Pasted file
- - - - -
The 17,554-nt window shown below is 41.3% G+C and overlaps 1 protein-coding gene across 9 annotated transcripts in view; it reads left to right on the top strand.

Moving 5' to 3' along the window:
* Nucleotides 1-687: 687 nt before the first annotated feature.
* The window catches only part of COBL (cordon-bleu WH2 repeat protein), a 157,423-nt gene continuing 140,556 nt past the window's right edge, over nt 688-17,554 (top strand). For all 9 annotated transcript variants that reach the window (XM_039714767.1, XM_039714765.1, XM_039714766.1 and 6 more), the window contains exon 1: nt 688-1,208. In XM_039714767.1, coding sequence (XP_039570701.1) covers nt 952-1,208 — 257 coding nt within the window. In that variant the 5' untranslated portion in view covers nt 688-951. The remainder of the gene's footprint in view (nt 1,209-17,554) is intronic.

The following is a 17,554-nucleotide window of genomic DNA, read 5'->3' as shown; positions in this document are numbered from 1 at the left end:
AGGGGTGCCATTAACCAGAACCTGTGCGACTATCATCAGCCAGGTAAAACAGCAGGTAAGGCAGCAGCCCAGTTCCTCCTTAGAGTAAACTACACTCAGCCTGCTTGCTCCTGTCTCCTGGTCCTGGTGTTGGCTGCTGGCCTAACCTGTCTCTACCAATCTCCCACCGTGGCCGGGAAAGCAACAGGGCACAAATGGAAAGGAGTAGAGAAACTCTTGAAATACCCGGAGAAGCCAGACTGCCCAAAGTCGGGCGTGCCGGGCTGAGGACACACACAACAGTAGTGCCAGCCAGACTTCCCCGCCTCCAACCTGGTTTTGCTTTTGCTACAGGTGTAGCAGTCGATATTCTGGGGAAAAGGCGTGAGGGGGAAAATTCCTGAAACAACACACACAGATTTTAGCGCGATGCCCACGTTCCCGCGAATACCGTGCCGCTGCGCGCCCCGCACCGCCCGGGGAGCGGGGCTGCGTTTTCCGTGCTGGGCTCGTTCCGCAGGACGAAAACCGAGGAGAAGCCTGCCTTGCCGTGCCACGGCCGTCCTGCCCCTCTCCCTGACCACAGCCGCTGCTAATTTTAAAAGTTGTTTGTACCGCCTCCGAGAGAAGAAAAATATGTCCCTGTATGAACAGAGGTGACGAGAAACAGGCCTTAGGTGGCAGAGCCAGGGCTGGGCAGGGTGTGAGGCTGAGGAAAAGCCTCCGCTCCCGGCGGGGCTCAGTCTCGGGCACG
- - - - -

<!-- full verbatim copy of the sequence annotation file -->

The 17,554-nt window shown below is 41.3% G+C and overlaps 1 protein-coding gene across 9 annotated transcripts in view; it reads left to right on the top strand.

Moving 5' to 3' along the window:
* Nucleotides 1-687: 687 nt before the first annotated feature.
* The window catches only part of COBL (cordon-bleu WH2 repeat protein), a 157,423-nt gene continuing 140,556 nt past the window's right edge, over nt 688-17,554 (top strand). For all 9 annotated transcript variants that reach the window (XM_039714767.1, XM_039714765.1, XM_039714766.1 and 6 more), the window contains exon 1: nt 688-1,208. In XM_039714767.1, coding sequence (XP_039570701.1) covers nt 952-1,208 — 257 coding nt within the window. In that variant the 5' untranslated portion in view covers nt 688-951. The remainder of the gene's footprint in view (nt 1,209-17,554) is intronic.

The following is a 17,554-nucleotide window of genomic DNA, read 5'->3' as shown; positions in this document are numbered from 1 at the left end:
AGGGGTGCCATTAACCAGAACCTGTGCGACTATCATCAGCCAGGTAAAACAGCAGGTAAGGCAGCAGCCCAGTTCCTCCTTAGAGTAAACTACACTCAGCCTGCTTGCTCCTGTCTCCTGGTCCTGGTGTTGGCTGCTGGCCTAACCTGTCTCTACCAATCTCCCACCGTGGCCGGGAAAGCAACAGGGCACAAATGGAAAGGAGTAGAGAAACTCTTGAAATACCCGGAGAAGCCAGACTGCCCAAAGTCGGGCGTGCCGGGCTGAGGACACACACAACAGTAGTGCCAGCCAGACTTCCCCGCCTCCAACCTGGTTTTGCTTTTGCTACAGGTGTAGCAGTCGATATTCTGGGGAAAAGGCGTGAGGGGGAAAATTCCTGAAACAACACACACAGATTTTAGCGCGATGCCCACGTTCCCGCGAATACCGTGCCGCTGCGCGCCCCGCACCGCCCGGGGAGCGGGGCTGCGTTTTCCGTGCTGGGCTCGTTCCGCAGGACGAAAACCGAGGAGAAGCCTGCCTTGCCGTGCCACGGCCGTCCTGCCCCTCTCCCTGACCACAGCCGCTGCTAATTTTAAAAGTTGTTTGTACCGCCTCCGAGAGAAGAAAAATATGTCCCTGTATGAACAGAGGTGACGAGAAACAGGCCTTAGGTGGCAGAGCCAGGGCTGGGCAGGGTGTGAGGCTGAGGAAAAGCCTCCGCTCCCGGCGGGGCTCAGTCTCGGGCACG